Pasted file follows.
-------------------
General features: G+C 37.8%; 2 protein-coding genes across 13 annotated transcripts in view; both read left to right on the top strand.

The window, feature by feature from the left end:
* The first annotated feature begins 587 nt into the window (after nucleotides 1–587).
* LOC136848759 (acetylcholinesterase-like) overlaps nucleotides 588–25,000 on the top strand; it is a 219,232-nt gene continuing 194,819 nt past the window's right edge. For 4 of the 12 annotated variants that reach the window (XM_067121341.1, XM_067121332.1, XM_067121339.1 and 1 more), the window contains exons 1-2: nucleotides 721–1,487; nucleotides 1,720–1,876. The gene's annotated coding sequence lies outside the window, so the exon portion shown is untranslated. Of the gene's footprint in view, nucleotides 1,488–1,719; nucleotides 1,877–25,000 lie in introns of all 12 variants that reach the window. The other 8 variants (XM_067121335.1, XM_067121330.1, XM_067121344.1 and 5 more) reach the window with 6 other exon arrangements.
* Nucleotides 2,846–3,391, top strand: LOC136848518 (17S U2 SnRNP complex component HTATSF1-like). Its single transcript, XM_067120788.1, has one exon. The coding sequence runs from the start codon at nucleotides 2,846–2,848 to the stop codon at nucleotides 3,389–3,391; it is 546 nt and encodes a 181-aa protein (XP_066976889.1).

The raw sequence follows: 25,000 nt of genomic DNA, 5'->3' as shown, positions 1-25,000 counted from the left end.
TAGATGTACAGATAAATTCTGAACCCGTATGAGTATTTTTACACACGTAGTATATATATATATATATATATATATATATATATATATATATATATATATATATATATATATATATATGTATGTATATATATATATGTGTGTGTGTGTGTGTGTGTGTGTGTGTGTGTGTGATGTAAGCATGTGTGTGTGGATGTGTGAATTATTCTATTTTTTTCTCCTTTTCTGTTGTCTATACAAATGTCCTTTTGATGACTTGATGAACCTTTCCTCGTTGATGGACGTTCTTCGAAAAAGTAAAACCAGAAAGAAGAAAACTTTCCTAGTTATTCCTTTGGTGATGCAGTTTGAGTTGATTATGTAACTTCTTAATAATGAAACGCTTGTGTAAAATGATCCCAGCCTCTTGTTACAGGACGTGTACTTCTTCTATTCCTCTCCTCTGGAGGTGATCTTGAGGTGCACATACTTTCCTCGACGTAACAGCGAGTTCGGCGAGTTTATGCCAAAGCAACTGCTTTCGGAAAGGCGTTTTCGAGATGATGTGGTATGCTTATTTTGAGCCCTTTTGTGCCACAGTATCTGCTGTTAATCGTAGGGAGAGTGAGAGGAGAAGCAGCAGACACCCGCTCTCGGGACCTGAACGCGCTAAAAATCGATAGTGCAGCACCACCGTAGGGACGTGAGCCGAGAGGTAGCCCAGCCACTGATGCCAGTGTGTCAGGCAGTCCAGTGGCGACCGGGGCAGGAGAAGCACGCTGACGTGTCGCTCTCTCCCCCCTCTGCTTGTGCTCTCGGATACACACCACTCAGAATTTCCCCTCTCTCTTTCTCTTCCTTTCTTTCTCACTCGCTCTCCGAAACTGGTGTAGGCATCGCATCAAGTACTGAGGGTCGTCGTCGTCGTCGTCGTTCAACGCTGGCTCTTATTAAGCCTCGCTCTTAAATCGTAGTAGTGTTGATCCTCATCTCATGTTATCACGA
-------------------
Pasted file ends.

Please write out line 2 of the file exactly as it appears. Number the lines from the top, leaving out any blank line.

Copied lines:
The window, feature by feature from the left end: